Perhaps if we are to truly honor Palmyra, saving the inhabitants of the land should be the priority. ISIS is partly a reaction to a failed nation-state, which we, the “civilized” West, had supported. The developed countries helped to create a festering problem by permitting strongmen to ruthlessly rule because it was in our political interests to do so, rather than create an organic sustainable government whose legitimacy is derived from the people governed. ISIS is attempting to fill a void created when the dictatorship is finally overthrown and there are no institutions or even a history of governance to take its place.
The “civilized” world must accept its responsibility in creating the situation that now exists and therefore engage in nation building to create a place where the native people can live in peace. In the interim, it is our responsibility to provide safe haven for the refugees and victims of war by providing shelter, food and clothing through temporary facilities as well as through immigration. Only when the civilized world does these things can we say we truly honor our past and that humanity is indeed progressing forward.
The mass shootings and murders at Umpqua College in Roseburg, Oregon has made this yet another difficult and tragic week in the United States.
Again, another individual wrecked havoc on a community slaughtering unsuspecting innocents and destroying the lives of the families left behind. This murderer did this with weaponry that was too easily accessible.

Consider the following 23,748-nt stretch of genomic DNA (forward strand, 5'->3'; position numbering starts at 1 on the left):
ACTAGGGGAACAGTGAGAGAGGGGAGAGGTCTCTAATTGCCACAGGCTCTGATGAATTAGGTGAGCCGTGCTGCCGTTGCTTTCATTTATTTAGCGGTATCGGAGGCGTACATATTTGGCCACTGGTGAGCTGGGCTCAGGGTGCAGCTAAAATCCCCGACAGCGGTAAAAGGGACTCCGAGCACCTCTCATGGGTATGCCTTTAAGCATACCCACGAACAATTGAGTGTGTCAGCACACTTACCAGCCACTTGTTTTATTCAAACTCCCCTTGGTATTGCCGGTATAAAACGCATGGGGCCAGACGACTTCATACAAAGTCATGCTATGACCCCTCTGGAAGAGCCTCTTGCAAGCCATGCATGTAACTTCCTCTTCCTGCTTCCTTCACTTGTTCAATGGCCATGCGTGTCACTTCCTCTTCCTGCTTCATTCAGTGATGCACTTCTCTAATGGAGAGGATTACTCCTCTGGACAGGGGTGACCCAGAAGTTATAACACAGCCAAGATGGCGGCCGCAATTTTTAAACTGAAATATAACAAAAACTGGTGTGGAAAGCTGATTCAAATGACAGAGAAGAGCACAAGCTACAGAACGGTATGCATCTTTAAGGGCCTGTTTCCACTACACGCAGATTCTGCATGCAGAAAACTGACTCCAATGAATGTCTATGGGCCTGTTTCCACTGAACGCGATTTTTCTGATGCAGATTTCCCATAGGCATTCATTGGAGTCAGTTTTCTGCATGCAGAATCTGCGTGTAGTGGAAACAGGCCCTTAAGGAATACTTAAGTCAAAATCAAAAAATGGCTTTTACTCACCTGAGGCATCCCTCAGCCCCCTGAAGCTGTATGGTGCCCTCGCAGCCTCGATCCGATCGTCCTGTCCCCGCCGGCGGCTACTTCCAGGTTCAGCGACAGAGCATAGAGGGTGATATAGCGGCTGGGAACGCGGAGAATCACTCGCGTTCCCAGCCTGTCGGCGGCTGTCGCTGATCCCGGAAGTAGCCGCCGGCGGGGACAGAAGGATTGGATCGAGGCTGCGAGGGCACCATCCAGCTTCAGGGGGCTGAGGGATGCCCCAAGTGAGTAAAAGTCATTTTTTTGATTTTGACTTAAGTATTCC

We need to commit ourselves to keep guns out of the hands of people seeking to harm others as evidenced by a violent criminal history or by a struggle with mental illness. People who are inherently irresponsible cannot handle guns responsibly. It is reasonable to keep guns from them.
We cannot accept that mass murder and domestic terror are acceptable costs of living in the United States. Yet every time we allow no constructive action to reign in gun violence in this country we become part of the problem. These deaths are no longer just the responsibility of individual actors, be they angry or crazy. The blood is now on our hands. The responsibility is ours. As President Obama said in the wake of yesterday’s tragedy, “Our thoughts and prayers are not enough.” Indeed it is time to turn our revulsion into action. Write or Email your congressman as soon as you finish reading this and give the necessary support to overcome the politics of the gun lobby and demand an end to gun violence. Support responsible legislation that requires background checks of individuals for criminal and psychological issues; that requires documentation registration of all guns and all transfers of ownership, public and private; perform background checks on sale of ammunition; that requires training and licensing of gun owners. This cycle of horror will cease only when we demand a change.
Our condolences extend to the families that have been ripped apart by senseless violence. May we honor the memories of the slain through action to prevent this from happening again.